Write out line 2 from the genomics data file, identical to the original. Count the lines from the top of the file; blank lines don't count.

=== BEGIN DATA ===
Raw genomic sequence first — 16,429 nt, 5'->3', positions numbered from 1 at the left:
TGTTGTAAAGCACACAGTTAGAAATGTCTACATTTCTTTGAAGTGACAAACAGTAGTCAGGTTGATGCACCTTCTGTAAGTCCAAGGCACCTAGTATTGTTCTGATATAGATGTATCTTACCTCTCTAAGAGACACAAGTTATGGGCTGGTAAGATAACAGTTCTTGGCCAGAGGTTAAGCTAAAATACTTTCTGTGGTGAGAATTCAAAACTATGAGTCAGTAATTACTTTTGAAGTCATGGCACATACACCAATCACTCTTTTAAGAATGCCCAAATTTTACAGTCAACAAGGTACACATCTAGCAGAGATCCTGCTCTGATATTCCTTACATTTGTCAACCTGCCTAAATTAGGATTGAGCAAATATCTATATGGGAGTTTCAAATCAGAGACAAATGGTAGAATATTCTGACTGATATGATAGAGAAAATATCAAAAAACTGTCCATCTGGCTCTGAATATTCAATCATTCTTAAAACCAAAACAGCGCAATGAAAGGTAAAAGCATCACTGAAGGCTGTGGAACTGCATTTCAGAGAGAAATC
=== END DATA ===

TGTTGTAAAGCACACAGTTAGAAATGTCTACATTTCTTTGAAGTGACAAACAGTAGTCAGGTTGATGCACCTTCTGTAAGTCCAAGGCACCTAGTATTGTTCTGATATAGATGTATCTTACCTCTCTAAGAGACACAAGTTATGGGCTGGTAAGATAACAGTTCTTGGCCAGAGGTTAAGCTAAAATACTTTCTGTGGTGAGAATTCAAAACTATGAGTCAGTAATTACTTTTGAAGTCATGGCACATACACCAATCACTCTTTTAAGAATGCCCAAATTTTACAGTCAACAAGGTACACATCTAGCAGAGATCCTGCTCTGATATTCCTTACATTTGTCAACCTGCCTAAATTAGGATTGAGCAAATATCTATATGGGAGTTTCAAATCAGAGACAAATGGTAGAATATTCTGACTGATATGATAGAGAAAATATCAAAAAACTGTCCATCTGGCTCTGAATATTCAATCATTCTTAAAACCAAAACAGCGCAATGAAAGGTAAAAGCATCACTGAAGGCTGTGGAACTGCATTTCAGAGAGAAATC